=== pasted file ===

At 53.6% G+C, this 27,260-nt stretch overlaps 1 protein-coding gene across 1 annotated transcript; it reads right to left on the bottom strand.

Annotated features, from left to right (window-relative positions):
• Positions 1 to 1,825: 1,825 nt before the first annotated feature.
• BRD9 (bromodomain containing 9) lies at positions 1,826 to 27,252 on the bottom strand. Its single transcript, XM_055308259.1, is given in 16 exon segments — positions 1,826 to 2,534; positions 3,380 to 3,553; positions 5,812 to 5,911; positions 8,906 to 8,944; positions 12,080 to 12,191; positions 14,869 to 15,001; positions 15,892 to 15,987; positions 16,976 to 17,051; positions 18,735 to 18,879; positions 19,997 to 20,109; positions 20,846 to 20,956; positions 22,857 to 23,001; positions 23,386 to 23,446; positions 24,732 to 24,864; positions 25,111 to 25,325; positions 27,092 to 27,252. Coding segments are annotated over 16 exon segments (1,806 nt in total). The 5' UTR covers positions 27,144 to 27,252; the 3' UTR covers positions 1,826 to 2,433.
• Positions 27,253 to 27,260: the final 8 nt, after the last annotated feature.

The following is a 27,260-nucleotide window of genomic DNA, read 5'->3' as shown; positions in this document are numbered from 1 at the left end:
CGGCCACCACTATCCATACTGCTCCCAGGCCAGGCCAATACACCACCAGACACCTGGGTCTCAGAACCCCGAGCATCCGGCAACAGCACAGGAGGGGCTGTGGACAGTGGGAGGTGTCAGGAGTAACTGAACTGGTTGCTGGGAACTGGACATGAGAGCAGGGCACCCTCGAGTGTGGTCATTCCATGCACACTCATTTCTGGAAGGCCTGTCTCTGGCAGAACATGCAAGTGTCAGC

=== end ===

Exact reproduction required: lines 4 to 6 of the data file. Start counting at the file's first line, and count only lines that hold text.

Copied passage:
• BRD9 (bromodomain containing 9) lies at positions 1,826 to 27,252 on the bottom strand. Its single transcript, XM_055308259.1, is given in 16 exon segments — positions 1,826 to 2,534; positions 3,380 to 3,553; positions 5,812 to 5,911; positions 8,906 to 8,944; positions 12,080 to 12,191; positions 14,869 to 15,001; positions 15,892 to 15,987; positions 16,976 to 17,051; positions 18,735 to 18,879; positions 19,997 to 20,109; positions 20,846 to 20,956; positions 22,857 to 23,001; positions 23,386 to 23,446; positions 24,732 to 24,864; positions 25,111 to 25,325; positions 27,092 to 27,252. Coding segments are annotated over 16 exon segments (1,806 nt in total). The 5' UTR covers positions 27,144 to 27,252; the 3' UTR covers positions 1,826 to 2,433.
• Positions 27,253 to 27,260: the final 8 nt, after the last annotated feature.

The following is a 27,260-nucleotide window of genomic DNA, read 5'->3' as shown; positions in this document are numbered from 1 at the left end: